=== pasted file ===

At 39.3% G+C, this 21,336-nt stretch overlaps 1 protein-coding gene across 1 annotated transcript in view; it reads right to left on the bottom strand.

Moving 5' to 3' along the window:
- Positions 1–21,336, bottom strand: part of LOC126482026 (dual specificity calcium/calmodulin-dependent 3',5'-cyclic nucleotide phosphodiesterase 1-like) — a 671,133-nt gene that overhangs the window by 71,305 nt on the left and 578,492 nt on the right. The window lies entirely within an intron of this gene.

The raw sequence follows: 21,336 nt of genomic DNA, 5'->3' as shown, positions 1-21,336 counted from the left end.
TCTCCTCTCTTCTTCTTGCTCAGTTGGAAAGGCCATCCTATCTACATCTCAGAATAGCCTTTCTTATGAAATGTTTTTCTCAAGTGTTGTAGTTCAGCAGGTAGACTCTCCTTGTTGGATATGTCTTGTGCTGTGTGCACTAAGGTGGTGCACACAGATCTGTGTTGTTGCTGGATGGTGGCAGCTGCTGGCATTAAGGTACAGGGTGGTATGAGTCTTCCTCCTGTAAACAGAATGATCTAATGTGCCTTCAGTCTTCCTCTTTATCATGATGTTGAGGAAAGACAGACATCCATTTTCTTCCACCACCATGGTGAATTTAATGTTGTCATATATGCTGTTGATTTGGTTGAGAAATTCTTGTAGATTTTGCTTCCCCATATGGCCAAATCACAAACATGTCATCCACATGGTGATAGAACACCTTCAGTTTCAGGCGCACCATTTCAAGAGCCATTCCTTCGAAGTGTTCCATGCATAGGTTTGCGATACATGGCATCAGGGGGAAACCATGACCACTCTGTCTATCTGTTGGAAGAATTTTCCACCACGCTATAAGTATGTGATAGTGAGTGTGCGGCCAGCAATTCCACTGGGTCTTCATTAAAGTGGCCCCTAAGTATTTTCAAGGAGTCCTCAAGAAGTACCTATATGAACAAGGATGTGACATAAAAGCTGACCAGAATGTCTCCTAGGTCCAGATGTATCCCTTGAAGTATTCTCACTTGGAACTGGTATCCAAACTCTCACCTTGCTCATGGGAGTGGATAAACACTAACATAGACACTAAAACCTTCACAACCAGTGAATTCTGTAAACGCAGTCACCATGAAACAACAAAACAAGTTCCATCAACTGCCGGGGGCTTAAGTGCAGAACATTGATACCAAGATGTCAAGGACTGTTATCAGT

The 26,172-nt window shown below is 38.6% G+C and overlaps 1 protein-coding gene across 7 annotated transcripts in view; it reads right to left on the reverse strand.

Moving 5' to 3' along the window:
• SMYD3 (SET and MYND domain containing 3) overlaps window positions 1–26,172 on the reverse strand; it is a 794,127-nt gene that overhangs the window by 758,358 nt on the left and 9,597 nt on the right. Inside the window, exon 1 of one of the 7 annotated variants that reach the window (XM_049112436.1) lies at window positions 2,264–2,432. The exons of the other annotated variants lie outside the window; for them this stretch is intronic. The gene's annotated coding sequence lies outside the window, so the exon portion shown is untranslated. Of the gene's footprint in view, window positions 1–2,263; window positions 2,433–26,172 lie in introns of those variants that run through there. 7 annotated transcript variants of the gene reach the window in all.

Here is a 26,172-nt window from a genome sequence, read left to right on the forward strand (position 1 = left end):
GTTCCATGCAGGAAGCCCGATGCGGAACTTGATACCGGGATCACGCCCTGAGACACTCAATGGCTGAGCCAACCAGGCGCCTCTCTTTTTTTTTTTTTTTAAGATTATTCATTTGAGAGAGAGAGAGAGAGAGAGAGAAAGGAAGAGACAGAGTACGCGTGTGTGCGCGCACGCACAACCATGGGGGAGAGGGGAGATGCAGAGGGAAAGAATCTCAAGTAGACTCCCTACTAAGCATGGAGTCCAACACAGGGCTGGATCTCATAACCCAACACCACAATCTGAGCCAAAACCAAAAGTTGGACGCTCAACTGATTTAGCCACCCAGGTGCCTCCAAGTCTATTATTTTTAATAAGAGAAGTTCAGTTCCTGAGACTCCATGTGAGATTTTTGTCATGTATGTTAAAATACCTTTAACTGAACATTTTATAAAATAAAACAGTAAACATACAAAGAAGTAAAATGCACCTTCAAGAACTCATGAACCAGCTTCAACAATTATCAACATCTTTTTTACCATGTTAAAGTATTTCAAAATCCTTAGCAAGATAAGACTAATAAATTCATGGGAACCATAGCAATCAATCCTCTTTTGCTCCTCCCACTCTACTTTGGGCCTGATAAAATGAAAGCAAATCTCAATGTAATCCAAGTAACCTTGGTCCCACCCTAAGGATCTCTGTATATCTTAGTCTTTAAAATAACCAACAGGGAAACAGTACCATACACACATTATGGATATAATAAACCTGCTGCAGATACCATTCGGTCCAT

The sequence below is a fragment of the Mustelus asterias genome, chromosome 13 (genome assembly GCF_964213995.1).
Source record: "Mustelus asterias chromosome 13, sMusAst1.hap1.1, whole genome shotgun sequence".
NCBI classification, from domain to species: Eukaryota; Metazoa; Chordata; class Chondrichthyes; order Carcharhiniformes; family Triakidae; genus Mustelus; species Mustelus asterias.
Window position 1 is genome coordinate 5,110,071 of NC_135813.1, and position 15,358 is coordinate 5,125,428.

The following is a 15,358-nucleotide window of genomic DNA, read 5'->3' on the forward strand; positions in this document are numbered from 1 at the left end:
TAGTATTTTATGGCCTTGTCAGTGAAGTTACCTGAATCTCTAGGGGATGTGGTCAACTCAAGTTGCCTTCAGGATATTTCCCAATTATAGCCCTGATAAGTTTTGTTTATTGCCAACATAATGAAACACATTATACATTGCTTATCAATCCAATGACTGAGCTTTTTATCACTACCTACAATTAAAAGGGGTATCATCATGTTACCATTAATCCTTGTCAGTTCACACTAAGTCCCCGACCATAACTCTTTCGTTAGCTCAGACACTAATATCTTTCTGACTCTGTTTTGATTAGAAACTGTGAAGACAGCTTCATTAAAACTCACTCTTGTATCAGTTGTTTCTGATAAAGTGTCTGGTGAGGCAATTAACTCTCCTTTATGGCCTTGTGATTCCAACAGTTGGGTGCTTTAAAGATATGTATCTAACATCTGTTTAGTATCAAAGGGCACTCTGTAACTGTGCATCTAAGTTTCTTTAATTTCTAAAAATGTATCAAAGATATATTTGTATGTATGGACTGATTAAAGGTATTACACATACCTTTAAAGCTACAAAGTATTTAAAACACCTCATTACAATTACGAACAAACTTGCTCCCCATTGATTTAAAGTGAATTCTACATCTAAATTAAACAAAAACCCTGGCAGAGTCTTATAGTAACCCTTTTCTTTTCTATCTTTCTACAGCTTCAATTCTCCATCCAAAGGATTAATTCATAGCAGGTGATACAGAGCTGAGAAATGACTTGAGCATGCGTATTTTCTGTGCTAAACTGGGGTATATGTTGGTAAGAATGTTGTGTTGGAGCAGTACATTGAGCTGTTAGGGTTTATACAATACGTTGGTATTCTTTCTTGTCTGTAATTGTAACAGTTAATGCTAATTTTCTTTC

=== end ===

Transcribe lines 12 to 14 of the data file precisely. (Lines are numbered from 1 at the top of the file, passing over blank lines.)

Source record: "Mustelus asterias chromosome 13, sMusAst1.hap1.1, whole genome shotgun sequence".
NCBI classification, from domain to species: Eukaryota; Metazoa; Chordata; class Chondrichthyes; order Carcharhiniformes; family Triakidae; genus Mustelus; species Mustelus asterias.
Window position 1 is genome coordinate 5,110,071 of NC_135813.1, and position 15,358 is coordinate 5,125,428.